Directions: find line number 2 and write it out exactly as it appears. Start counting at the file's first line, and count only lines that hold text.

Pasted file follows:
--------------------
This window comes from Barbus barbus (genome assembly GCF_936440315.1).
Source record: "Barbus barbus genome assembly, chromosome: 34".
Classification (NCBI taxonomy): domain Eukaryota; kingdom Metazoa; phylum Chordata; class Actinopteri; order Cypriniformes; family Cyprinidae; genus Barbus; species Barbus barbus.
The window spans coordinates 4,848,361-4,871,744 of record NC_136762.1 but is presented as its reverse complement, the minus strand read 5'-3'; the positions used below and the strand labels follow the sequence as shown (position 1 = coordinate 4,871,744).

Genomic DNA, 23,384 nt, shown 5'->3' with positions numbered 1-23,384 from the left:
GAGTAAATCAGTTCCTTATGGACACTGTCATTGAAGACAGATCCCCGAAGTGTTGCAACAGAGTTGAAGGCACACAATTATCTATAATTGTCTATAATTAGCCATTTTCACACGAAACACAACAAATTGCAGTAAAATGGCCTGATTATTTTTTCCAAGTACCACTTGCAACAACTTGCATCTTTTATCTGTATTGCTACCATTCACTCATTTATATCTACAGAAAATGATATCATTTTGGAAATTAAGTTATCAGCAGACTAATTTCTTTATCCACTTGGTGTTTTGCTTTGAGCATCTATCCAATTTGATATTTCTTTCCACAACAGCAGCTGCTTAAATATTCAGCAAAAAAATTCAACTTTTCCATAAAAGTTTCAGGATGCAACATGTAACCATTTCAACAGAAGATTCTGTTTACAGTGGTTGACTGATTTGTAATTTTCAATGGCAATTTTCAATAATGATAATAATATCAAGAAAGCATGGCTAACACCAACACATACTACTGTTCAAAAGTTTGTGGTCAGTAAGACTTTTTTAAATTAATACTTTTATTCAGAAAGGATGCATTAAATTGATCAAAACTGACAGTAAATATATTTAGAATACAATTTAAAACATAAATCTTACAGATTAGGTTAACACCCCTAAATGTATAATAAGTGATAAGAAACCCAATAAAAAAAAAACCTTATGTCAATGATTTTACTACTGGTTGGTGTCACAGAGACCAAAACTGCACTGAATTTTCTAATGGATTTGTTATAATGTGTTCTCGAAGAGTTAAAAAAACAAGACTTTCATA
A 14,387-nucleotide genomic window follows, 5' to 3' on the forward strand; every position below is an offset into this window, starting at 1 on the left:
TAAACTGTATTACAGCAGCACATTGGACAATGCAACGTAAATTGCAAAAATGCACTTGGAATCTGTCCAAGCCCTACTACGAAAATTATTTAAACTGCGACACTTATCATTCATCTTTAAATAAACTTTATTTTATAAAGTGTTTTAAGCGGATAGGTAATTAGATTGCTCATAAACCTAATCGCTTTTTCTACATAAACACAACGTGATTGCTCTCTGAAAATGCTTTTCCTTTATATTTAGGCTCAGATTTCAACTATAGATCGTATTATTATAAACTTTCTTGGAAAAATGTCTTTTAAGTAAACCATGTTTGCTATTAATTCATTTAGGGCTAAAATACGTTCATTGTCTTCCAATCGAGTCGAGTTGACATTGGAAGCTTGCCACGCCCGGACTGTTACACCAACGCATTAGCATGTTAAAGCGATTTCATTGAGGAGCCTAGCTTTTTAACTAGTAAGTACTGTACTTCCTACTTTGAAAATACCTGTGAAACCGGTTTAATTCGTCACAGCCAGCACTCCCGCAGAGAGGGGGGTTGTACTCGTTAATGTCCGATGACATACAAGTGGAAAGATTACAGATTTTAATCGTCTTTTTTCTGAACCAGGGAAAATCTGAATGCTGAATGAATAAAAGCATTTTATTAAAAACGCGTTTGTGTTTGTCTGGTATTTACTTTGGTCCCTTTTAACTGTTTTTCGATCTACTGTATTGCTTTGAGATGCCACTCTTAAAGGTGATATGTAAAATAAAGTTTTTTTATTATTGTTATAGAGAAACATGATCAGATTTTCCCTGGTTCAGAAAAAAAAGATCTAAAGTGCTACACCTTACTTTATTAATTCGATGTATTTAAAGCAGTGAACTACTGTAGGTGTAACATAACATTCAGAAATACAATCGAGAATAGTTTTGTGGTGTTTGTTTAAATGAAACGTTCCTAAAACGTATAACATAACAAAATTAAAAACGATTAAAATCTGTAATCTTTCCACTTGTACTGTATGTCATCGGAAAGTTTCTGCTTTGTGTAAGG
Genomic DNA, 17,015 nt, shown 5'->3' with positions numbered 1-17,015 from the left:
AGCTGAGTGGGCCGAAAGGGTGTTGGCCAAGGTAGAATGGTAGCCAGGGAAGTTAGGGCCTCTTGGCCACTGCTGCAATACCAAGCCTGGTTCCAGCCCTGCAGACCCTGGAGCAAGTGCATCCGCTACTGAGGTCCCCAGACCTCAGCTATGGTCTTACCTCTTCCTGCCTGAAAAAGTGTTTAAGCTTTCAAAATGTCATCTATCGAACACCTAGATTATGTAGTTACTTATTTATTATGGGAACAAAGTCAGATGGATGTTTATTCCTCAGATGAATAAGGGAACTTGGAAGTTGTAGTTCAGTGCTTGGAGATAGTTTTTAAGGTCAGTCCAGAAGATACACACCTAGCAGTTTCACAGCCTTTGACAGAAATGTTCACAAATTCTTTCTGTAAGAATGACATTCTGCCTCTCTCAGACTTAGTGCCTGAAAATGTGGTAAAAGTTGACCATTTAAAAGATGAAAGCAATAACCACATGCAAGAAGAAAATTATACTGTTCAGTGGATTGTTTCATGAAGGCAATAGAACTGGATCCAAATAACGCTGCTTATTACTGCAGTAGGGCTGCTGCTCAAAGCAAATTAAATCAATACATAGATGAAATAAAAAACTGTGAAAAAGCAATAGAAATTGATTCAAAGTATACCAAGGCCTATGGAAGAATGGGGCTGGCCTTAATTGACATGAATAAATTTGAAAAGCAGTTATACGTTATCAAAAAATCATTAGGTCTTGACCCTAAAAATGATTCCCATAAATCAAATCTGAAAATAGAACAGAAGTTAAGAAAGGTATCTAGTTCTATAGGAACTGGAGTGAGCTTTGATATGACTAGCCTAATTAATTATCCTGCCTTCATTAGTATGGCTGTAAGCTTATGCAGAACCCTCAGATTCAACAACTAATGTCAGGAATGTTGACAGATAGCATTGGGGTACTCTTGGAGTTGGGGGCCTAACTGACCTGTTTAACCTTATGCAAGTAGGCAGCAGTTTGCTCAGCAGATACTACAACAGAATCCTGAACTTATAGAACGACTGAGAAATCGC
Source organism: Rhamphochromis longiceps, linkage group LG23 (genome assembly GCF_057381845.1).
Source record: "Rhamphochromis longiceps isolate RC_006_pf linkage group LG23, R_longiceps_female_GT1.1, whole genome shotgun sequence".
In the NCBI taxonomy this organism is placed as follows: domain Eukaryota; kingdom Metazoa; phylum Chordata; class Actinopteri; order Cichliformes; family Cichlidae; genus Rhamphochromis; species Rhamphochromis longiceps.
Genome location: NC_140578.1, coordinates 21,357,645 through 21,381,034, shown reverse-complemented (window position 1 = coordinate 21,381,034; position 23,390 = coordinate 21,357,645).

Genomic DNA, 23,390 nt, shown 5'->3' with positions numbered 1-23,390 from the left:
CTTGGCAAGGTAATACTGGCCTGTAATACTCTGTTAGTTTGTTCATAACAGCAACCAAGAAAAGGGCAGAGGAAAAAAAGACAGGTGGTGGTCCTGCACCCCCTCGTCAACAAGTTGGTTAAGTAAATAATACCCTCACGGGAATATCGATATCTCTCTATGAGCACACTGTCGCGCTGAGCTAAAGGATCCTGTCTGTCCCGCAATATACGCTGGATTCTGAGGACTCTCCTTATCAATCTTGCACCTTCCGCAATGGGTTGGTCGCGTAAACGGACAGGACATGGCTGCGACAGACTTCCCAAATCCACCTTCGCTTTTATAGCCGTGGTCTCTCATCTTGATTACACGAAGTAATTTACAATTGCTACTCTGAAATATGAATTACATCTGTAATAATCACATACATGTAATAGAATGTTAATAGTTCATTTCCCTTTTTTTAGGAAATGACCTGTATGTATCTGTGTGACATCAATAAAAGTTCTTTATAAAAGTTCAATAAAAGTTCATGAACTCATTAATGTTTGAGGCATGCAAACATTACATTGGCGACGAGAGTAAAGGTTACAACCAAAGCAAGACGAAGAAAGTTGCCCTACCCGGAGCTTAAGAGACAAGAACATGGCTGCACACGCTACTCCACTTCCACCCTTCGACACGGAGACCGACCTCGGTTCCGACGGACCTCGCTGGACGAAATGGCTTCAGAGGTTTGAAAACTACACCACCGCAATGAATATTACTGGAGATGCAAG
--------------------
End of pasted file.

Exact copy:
Source record: "Barbus barbus genome assembly, chromosome: 34".